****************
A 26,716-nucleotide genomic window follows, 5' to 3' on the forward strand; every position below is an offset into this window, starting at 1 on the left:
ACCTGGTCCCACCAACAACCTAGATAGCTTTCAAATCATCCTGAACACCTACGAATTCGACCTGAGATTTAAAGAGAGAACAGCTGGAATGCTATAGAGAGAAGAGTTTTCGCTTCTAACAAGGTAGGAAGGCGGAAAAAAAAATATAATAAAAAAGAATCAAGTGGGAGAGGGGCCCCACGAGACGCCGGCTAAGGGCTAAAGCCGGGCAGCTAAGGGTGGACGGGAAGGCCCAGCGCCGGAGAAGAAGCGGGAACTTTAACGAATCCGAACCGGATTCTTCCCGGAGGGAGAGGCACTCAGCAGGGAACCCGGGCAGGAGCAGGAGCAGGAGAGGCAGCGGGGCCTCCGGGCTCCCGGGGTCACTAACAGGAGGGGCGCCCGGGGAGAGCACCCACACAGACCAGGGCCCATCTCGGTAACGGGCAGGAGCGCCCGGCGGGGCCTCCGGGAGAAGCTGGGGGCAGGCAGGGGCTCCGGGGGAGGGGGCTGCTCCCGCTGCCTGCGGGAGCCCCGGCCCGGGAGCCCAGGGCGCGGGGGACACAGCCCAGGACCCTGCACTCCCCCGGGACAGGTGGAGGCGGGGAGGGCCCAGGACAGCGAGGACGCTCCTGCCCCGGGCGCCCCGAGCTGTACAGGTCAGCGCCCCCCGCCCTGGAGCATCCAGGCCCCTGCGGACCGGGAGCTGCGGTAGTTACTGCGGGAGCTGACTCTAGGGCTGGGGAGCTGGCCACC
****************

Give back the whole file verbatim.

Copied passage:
A 26,716-nucleotide genomic window follows, 5' to 3' on the forward strand; every position below is an offset into this window, starting at 1 on the left:
ACCTGGTCCCACCAACAACCTAGATAGCTTTCAAATCATCCTGAACACCTACGAATTCGACCTGAGATTTAAAGAGAGAACAGCTGGAATGCTATAGAGAGAAGAGTTTTCGCTTCTAACAAGGTAGGAAGGCGGAAAAAAAAATATAATAAAAAAGAATCAAGTGGGAGAGGGGCCCCACGAGACGCCGGCTAAGGGCTAAAGCCGGGCAGCTAAGGGTGGACGGGAAGGCCCAGCGCCGGAGAAGAAGCGGGAACTTTAACGAATCCGAACCGGATTCTTCCCGGAGGGAGAGGCACTCAGCAGGGAACCCGGGCAGGAGCAGGAGCAGGAGAGGCAGCGGGGCCTCCGGGCTCCCGGGGTCACTAACAGGAGGGGCGCCCGGGGAGAGCACCCACACAGACCAGGGCCCATCTCGGTAACGGGCAGGAGCGCCCGGCGGGGCCTCCGGGAGAAGCTGGGGGCAGGCAGGGGCTCCGGGGGAGGGGGCTGCTCCCGCTGCCTGCGGGAGCCCCGGCCCGGGAGCCCAGGGCGCGGGGGACACAGCCCAGGACCCTGCACTCCCCCGGGACAGGTGGAGGCGGGGAGGGCCCAGGACAGCGAGGACGCTCCTGCCCCGGGCGCCCCGAGCTGTACAGGTCAGCGCCCCCCGCCCTGGAGCATCCAGGCCCCTGCGGACCGGGAGCTGCGGTAGTTACTGCGGGAGCTGACTCTAGGGCTGGGGAGCTGGCCACC